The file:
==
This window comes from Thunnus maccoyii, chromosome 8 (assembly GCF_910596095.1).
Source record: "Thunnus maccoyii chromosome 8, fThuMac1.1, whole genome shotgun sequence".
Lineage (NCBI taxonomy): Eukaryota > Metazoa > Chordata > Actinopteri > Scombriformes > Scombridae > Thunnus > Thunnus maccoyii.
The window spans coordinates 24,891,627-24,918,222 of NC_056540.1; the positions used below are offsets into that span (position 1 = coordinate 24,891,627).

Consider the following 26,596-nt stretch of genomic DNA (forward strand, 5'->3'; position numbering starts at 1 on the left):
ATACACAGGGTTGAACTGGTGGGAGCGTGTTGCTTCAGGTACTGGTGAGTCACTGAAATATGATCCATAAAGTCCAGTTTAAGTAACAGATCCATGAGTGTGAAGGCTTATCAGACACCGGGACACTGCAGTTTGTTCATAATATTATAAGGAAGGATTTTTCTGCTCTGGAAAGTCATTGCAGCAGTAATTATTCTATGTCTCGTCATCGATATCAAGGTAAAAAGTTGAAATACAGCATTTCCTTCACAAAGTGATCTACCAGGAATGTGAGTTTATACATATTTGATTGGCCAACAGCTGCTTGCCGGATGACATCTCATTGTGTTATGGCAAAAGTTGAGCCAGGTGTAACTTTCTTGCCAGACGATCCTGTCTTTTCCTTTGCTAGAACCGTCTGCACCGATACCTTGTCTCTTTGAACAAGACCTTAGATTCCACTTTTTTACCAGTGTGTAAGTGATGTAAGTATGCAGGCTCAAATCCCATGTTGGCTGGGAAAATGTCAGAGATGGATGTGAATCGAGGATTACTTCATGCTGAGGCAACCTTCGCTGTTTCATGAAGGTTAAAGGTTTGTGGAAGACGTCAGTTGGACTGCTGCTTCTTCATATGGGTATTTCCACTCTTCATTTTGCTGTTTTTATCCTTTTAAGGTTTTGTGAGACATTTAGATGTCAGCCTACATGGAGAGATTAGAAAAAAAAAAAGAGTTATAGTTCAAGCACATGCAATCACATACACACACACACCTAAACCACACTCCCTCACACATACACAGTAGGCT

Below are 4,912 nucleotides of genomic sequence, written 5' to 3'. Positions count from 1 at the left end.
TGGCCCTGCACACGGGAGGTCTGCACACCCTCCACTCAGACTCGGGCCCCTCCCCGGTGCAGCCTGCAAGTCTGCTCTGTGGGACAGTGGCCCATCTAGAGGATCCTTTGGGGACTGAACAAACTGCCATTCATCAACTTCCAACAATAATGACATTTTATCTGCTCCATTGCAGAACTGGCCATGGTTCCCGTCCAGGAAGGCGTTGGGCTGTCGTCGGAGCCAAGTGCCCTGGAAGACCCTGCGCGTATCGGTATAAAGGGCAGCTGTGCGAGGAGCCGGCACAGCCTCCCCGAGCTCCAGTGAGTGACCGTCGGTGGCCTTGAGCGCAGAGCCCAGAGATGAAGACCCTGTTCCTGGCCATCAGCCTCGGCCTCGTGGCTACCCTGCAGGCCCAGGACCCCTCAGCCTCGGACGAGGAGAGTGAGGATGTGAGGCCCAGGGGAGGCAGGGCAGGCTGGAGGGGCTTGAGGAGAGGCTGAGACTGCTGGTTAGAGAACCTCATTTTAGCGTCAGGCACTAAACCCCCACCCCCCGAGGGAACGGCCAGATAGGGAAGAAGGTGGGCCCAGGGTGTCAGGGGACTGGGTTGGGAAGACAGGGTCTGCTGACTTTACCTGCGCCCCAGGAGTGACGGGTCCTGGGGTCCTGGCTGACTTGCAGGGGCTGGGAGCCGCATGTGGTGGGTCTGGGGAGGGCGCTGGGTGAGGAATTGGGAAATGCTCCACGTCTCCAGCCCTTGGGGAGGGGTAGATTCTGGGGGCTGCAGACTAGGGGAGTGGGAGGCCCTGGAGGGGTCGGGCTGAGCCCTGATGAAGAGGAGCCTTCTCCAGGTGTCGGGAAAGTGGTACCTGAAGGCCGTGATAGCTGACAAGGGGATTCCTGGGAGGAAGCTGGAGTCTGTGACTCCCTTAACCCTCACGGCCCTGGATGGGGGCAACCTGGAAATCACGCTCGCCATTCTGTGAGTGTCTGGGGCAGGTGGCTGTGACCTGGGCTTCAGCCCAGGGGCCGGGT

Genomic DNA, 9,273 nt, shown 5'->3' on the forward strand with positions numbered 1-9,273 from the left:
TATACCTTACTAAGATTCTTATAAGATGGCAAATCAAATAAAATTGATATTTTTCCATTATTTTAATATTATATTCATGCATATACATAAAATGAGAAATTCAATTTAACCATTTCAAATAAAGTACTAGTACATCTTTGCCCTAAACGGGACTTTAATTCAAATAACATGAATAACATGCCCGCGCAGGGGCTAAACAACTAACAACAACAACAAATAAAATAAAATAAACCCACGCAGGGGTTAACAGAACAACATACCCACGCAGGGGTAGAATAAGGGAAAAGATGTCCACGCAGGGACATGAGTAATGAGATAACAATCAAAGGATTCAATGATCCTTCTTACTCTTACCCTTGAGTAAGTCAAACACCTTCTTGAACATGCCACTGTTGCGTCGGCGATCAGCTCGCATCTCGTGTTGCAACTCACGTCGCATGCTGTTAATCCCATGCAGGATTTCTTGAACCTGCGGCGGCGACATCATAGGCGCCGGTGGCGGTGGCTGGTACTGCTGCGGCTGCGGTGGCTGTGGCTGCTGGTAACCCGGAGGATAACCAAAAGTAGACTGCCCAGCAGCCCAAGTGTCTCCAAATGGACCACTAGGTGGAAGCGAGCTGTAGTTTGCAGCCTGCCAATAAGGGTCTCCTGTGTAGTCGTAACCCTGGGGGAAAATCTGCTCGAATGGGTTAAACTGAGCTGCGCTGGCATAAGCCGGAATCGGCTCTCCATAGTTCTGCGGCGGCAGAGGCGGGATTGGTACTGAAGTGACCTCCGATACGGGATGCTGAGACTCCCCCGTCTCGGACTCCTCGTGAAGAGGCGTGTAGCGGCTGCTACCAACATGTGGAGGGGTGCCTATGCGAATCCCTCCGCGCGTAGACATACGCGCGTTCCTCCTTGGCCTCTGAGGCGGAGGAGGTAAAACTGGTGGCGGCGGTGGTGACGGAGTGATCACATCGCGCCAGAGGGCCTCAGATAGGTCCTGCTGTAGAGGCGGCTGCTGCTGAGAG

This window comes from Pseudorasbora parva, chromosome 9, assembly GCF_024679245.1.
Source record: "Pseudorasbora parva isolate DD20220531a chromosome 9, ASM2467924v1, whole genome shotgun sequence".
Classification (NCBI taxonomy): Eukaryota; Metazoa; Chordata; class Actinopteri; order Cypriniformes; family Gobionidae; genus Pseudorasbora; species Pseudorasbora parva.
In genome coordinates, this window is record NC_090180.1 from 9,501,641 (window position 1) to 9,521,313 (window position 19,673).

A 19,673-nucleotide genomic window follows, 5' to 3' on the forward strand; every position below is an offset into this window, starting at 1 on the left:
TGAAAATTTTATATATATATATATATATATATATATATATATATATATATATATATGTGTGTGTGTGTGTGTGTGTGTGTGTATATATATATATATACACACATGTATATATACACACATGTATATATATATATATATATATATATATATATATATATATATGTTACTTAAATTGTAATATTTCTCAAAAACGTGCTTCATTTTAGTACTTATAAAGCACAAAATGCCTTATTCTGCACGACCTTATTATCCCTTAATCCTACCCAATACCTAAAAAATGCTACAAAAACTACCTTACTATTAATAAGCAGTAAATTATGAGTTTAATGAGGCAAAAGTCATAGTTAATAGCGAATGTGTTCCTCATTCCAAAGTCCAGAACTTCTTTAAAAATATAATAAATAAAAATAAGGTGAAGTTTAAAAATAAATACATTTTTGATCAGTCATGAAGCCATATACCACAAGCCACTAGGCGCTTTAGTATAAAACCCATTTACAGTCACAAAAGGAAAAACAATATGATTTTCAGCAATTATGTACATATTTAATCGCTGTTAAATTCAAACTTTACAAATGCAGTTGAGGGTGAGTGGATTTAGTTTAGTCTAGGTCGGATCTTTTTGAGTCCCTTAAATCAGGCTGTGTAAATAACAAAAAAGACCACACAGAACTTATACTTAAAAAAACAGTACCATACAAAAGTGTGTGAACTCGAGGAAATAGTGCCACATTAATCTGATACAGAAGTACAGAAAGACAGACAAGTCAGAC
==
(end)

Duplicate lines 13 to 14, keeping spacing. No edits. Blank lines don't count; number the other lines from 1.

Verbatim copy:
Classification (NCBI taxonomy): Eukaryota; Metazoa; Chordata; class Actinopteri; order Cypriniformes; family Gobionidae; genus Pseudorasbora; species Pseudorasbora parva.
In genome coordinates, this window is record NC_090180.1 from 9,501,641 (window position 1) to 9,521,313 (window position 19,673).